HISTORY OF THE MARIINSKY BALLET
The history of the Mariinsky Ballet is closely linked with the history of European choreographic art. The beginnings and the emergence of the St Petersburg Court company are connected with the activities of foreign ballet masters. In the 18th and 19th centuries the foundations of the theatre's ballet repertoire were laid by productions by choreographers from Italy and France who were invited to Russia who also taught in school – training Russian dancers to perform their ballets. In the late 18th century Giuseppe Canziani and Charles Le Picq were working in Russia and the first Russian choreographer Ivan Valberkh learned through their works. In the 19th century the imperial capital's stage was ruled by ballets by the Frenchmen Charles Didelot, Jules Perrot and Arthur Saint-Léon, while in 1847 Marius Petipa made his debut in St Petersburg as a dancer and choreographer. Having taken on the post of the theatre's Principal Ballet Master, over his lengthy career as a choreographer (spanning almost sixty years), he developed the form of grand ballet – a multi-act production, the plot combining fully developed scenes of classical ensembles, colourful character dances, genre spectacle scenes and pantomime. Even today the ballets The Sleeping Beauty, Swan Lake (together with choreographer Lev Ivanov) and Raymonda created with the symphonist composers Pyotr Tchaikovsky and Alexander Glazunov form part of the "gold reserves" of the classical legacy and adorn the theatre's repertoire.
At the turn of the 19th and 20th centuries, the Mariinsky Ballet was famed for its galaxy of star performers: Mathilde Kschessinska, Olga Preobrazhenskaya, Anna Pavlova, Tamara Karsavina, Pavel Gerdt, Nikolai and Sergei Legat and Vaslav Nijinsky. Many of these dancers presented Russian ballet during Diaghilev's legendary Saisons russes, thanks to which Europe discovered avant-garde Russian art of the time and the St Petersburg choreographers Michel Fokine and George Balanchine who had set out at the Mariinsky Theatre and launched their international careers.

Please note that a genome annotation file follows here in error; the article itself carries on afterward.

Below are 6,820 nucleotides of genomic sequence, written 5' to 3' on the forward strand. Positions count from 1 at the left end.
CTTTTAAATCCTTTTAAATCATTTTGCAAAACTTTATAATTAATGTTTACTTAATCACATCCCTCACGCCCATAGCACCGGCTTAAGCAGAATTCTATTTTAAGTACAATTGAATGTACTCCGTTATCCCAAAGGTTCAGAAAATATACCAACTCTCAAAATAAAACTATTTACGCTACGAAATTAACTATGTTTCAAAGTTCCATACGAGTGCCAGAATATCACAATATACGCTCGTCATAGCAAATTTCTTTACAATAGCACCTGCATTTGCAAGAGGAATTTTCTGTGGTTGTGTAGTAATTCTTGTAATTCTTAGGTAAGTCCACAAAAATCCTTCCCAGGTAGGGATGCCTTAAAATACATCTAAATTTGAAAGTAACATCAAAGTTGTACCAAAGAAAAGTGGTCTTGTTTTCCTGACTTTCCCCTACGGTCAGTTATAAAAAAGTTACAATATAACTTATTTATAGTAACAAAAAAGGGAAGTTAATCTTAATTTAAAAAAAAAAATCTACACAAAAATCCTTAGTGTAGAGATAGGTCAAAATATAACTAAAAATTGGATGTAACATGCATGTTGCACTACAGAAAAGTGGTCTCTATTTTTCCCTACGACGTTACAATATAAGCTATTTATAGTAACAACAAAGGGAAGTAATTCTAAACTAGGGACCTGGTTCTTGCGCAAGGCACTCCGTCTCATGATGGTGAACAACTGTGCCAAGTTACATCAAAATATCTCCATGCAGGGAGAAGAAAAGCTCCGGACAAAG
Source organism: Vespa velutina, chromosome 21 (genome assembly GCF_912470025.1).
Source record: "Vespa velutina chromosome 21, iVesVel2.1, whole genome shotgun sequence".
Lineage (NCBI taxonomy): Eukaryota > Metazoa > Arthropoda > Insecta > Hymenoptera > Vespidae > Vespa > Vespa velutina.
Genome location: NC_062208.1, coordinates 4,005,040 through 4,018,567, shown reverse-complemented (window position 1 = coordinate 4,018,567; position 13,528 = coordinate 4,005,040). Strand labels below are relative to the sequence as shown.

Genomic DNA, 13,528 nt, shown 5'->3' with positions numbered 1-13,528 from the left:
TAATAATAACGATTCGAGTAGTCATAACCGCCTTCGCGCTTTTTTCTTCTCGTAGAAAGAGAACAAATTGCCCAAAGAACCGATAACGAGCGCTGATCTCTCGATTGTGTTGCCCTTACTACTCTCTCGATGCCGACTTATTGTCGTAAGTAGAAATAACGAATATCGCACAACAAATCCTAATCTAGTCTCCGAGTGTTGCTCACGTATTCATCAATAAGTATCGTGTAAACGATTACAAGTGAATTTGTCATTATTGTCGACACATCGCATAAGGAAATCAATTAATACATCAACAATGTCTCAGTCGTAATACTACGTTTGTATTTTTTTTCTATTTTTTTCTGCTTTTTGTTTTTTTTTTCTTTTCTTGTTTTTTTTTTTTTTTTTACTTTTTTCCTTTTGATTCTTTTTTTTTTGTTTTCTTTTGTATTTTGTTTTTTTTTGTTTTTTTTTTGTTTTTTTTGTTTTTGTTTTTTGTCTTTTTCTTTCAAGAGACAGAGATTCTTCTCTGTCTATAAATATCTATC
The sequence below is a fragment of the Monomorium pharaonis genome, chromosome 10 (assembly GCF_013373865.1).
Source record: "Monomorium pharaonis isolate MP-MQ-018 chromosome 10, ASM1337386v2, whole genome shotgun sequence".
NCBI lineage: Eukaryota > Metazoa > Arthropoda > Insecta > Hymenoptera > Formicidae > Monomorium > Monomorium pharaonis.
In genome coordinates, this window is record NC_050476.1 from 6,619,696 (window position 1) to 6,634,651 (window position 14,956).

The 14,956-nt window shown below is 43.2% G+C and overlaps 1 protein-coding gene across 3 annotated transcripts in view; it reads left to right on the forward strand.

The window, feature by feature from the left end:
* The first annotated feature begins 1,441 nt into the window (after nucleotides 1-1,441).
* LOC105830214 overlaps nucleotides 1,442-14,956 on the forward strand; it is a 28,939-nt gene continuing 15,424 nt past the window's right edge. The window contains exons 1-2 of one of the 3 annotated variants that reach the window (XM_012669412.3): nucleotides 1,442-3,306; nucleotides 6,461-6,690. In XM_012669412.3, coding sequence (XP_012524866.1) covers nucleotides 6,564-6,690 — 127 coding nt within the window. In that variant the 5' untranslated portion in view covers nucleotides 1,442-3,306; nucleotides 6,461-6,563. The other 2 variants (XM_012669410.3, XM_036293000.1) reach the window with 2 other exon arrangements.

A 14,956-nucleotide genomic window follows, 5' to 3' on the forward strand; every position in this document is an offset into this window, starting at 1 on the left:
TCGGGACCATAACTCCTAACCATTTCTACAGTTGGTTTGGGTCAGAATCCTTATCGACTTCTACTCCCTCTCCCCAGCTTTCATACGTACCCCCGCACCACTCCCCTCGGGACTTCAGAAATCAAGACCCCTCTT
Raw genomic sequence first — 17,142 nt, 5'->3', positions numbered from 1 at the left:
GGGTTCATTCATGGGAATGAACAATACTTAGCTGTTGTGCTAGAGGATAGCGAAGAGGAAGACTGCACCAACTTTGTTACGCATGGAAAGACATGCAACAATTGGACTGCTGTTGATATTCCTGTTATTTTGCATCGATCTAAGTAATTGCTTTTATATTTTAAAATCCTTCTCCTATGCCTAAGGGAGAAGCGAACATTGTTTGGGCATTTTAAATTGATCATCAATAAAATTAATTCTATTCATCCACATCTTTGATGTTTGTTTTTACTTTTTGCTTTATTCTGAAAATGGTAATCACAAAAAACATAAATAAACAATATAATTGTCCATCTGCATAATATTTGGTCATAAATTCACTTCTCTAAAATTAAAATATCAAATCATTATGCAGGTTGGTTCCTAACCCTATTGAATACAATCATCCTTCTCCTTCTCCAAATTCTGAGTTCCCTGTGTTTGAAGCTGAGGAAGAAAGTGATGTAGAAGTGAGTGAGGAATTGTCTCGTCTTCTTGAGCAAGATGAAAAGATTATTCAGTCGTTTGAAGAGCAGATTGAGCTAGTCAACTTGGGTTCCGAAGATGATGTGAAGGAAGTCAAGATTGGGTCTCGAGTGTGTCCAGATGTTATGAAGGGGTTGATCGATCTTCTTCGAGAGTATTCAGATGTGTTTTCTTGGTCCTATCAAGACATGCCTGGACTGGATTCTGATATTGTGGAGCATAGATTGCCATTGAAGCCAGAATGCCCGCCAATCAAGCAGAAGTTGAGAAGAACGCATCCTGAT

In the difficult post-Revolutionary years many Mariinsky Theatre dancers left the country. And yet to a great extent through the efforst of Fyodor Lopukhov, a connoisseur of the legacy of dance and a bold experimentalist choreographer, the theatre retained its classical repertoire. The ballet playbill expanded to include new works relating plots that were current in the new historical context.
The late 1920s and 1930s saw a veritable take-off of the dancers' technical level: the Leningrad stage saw the arrival of Marina Semenova, Galina Ulanova, Natalia Dudinskaya, Tatiana Vecheslova, Alexei Yermolaev, Vakhtang Chabukiani and Konstantin Sergeyev. At that time drama theatre exerted a huge influence on ballet. The success of works created at the Kirov Theatre based on literary materials – Rostislav Zakharov's The Fountain of Bakhchisarai and Leonid Lavrovsky's Romeo and Juliet – defined the rule of the drama-ballet on the Soviet stage in the mid 20th century. The late 1950s and 1960s at the Kirov Ballet stood out for Leonid Yakobson's searches for plastique imagery in the form of the multi-act production and miniatures, the revival of the traditions of symphonic dance in the ballets The Stone Flower and The Legend of Love by Yuri Grigorovich and Shore of Hope and Leningrad Symphony by Igor Belsky. The success of these new productions was also ensured by the skill and expressiveness of the dancers Alla Shelest, Irina Kolpakova, Gabriela Komleva, Natalia Makarova, Alla Osipenko, Alla Sizova, Mikhail Baryshnikov, Rudolf Nureyev and Yuri Soloviev.
In the 1970s and 1980s following a lengthy period of isolation the company revived contacts with international choreographers; the Leningrad dancers worked with Roland Petit, Maurice Béjart and Jerome Robbins. In 1989 productions by George Balanchine were included in the repertoire for the first time. Altynai Asylmuratova, Zhanna Ayupova, Galina Mezentseva, Tatiana Terekhova, Sergei Vikharev, Igor Zelensky and Farukh Ruzimatov defined the face of the ballet company in the late 20th century. Since then the Mariinsky Theatre has actively collaborated with leaders in the field of world choreography. The company has worked with John Neumeier, William Forsythe, Angelin Preljoçaj, Alexei Ratmansky, Sasha Waltz, Wayne McGregor and Hans van Manen. Their ballets, alongside works from the classical legacy, 20th century masterpieces and productions by young choreographers, comprise the ballet company's repertoire today.